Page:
Driving digital transformation in the NHS

Driving digital transformation in the NHS | Healthcare Financial Management Association

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The newly created NHSX and the NHS long-term plan and Interim NHS people plan all highlight the need for digital transformation across health and social care. However, the NHS and social care are made up of thousands of different entities, each with varying levels of information technology investment, digital skills and different funding structures. The HFMA has been working with Oracle to consider examples of new enabling technologies and how digital transformation might best be approached in a multi-organisational environment.

This briefing explains some of the new enabling technologies available and how digital transformation might best be approached in a multi-organisational environment.  It considers how to develop a digital transformation strategy and shares case study examples of where technology is already being used to improve health and social care.

Full briefing: Driving digital transformation in the NHS

Improving mental health services

Improving mental health services in systems of integrated and accountable care: emerging lessons and priorities | The Royal College of Psychiatrists

This report aims to better understand the priorities and lessons for improving mental health services in established and emerging Integrated Care Systems (ICSs) and makes recommendations that reflect the opportunities and challenges in doing so. It is recognised that further lessons and priorities will emerge as more ICSs are established across the country.

Royal College of Physicians: The case for trusts supporting clinicians to become more research active and innovative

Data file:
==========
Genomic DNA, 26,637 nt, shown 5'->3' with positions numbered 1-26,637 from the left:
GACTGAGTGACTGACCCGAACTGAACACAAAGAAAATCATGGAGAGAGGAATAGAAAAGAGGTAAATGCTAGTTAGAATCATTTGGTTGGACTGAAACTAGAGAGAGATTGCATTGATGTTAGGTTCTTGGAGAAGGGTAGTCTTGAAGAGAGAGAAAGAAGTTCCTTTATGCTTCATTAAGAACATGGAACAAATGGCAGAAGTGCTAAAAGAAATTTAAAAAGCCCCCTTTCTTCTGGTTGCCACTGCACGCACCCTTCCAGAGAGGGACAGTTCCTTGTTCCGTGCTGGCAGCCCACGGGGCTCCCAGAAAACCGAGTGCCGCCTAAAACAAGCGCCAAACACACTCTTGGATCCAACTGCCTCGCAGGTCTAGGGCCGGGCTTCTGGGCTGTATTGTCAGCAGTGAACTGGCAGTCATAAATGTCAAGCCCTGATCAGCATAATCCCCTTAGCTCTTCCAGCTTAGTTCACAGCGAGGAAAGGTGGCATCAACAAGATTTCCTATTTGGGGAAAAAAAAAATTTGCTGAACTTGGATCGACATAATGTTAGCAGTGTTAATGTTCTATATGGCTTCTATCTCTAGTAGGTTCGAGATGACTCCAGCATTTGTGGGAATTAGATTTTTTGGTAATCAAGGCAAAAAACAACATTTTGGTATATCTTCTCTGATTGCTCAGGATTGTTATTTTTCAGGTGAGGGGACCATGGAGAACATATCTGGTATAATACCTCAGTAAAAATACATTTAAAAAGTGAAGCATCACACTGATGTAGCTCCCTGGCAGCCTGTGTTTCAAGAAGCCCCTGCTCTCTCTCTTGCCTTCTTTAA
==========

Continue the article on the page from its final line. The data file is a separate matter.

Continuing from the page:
Royal College of Physicians | November  2019 |Benefiting from the ‘research effect’: The case for trusts supporting clinicians to become more research active and innovative

The Royal College of Physicians (RCP) has published Benefiting from the ‘research effect’ which outlines how NHS trusts can better support clinicians to become research active, and the huge benefits this will deliver for patients, trusts and staff themselves.

 

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Image source: rcplondon.ac.uk

Key recommendations

  • The impetus for more research in the NHS has never been greater. Research-active trusts boost outcomes for patients, and the Care Quality Commission includes clinical research activity in trust inspections.
  • Doctors hugely value research as an important part of their job but are hampered by a lack of protected time for patient-facing research. Participation in research is inked with better morale among staff and improved retention and recruitment.
  • There is large regional variation in research activity. Smaller and rural hospitals must also be encouraged to become more research active and benefit from the research effect.
  • Embedding protected time must be a key priority. Maintaining medical research funding, involving patients in research design, improving R&D departments and access to research skills are also vital.

Part of the RCP’s Delivering Research for all project to support access to research opportunities across the UK for all clinicians and patients, Benefiting from the research effect is endorsed by 20 other organisations.

Read the full report from Royal College of Physicians

Full press release from the Royal College of Physicians

In the news:

OnMedica Call for trusts to engage more in research